New residents are entering their ophthalmology training during a period of significant change: as of summer 2021, the Accreditation Council for Graduate Medical Education now requires that internships are either joint or integrated.
Here we highlight resources from the Academy’s ONE® (Ophthalmic News and Education) Network that can help both PGY-1 and PGY-2 residents navigate this period.
There is an overwhelming amount of information you need to learn right now, so we suggest you focus on high-yield, engaging and interactive ways to learn. Reading and rereading alone is not an effective mastery technique, and the activities highlighted here are evidence based and time efficient.
PGY-1. For those of you who are starting your PGY-1 intern year — now with three months of ophthalmology included, we have created the following page with some guidelines on how to make the most of your time: aao.org/resources-for-pgy-1-and-pgy-2-ophthalmology-residents.
PGY-2. For residents starting PGY-2, we hope that a growing number of you are already in the institution where you will continue into residency, since this certainly makes the transition less stressful.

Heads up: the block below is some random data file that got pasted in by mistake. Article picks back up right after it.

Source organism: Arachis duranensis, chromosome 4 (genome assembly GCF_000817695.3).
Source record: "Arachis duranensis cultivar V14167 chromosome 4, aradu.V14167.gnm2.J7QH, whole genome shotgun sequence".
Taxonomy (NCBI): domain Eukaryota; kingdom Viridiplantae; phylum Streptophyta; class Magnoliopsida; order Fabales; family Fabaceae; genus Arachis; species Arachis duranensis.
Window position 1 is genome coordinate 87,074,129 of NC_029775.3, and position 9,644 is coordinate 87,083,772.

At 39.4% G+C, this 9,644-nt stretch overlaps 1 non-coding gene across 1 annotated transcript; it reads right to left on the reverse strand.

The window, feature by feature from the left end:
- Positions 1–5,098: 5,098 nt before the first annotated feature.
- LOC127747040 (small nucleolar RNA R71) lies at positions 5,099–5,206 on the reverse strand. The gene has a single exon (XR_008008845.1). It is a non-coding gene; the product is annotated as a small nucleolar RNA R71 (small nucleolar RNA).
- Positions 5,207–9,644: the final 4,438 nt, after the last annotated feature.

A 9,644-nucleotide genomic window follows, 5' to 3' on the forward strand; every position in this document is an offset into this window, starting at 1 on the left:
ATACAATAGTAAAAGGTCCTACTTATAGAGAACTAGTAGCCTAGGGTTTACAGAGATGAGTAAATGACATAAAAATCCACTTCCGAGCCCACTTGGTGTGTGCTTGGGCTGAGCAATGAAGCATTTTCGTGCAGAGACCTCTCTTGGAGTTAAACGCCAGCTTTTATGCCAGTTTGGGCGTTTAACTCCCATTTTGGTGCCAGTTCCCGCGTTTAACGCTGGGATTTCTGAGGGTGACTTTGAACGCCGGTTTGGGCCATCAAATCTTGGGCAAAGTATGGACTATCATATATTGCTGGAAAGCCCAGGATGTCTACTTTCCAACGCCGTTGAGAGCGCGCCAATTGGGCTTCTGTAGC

The Academy’s Committee for Resident Education oversees online content for residents at aao.org/ residents. You will find an array of resources created to help you study and learn:
We have aimed to create interactive and creative modules to help you learn about complex topics in ophthalmology. Beyond the links in this article, you can find all this content and more at aao.org/residents or use the search function on the site.
I encourage you to share your best ophthalmology memory palaces at the following Instagram page, created by Dr. Evan Silverstein, for potential publication via the Academy: instagram.com/ophthalmologymemorypalaces.
Be a Part of Our Future!
We welcome you into ophthalmology with open arms, and if you have ideas for new or innovative ways that we can help residents manage and acquire knowledge, please email us at email@example.com.
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Laura K. Green, MD,
is the residency program director and a cataract and cornea surgeon at the Krieger Eye Institute, Sinai Hospital of Baltimore. She is also chair of the Academy’s Committee for Resident Education.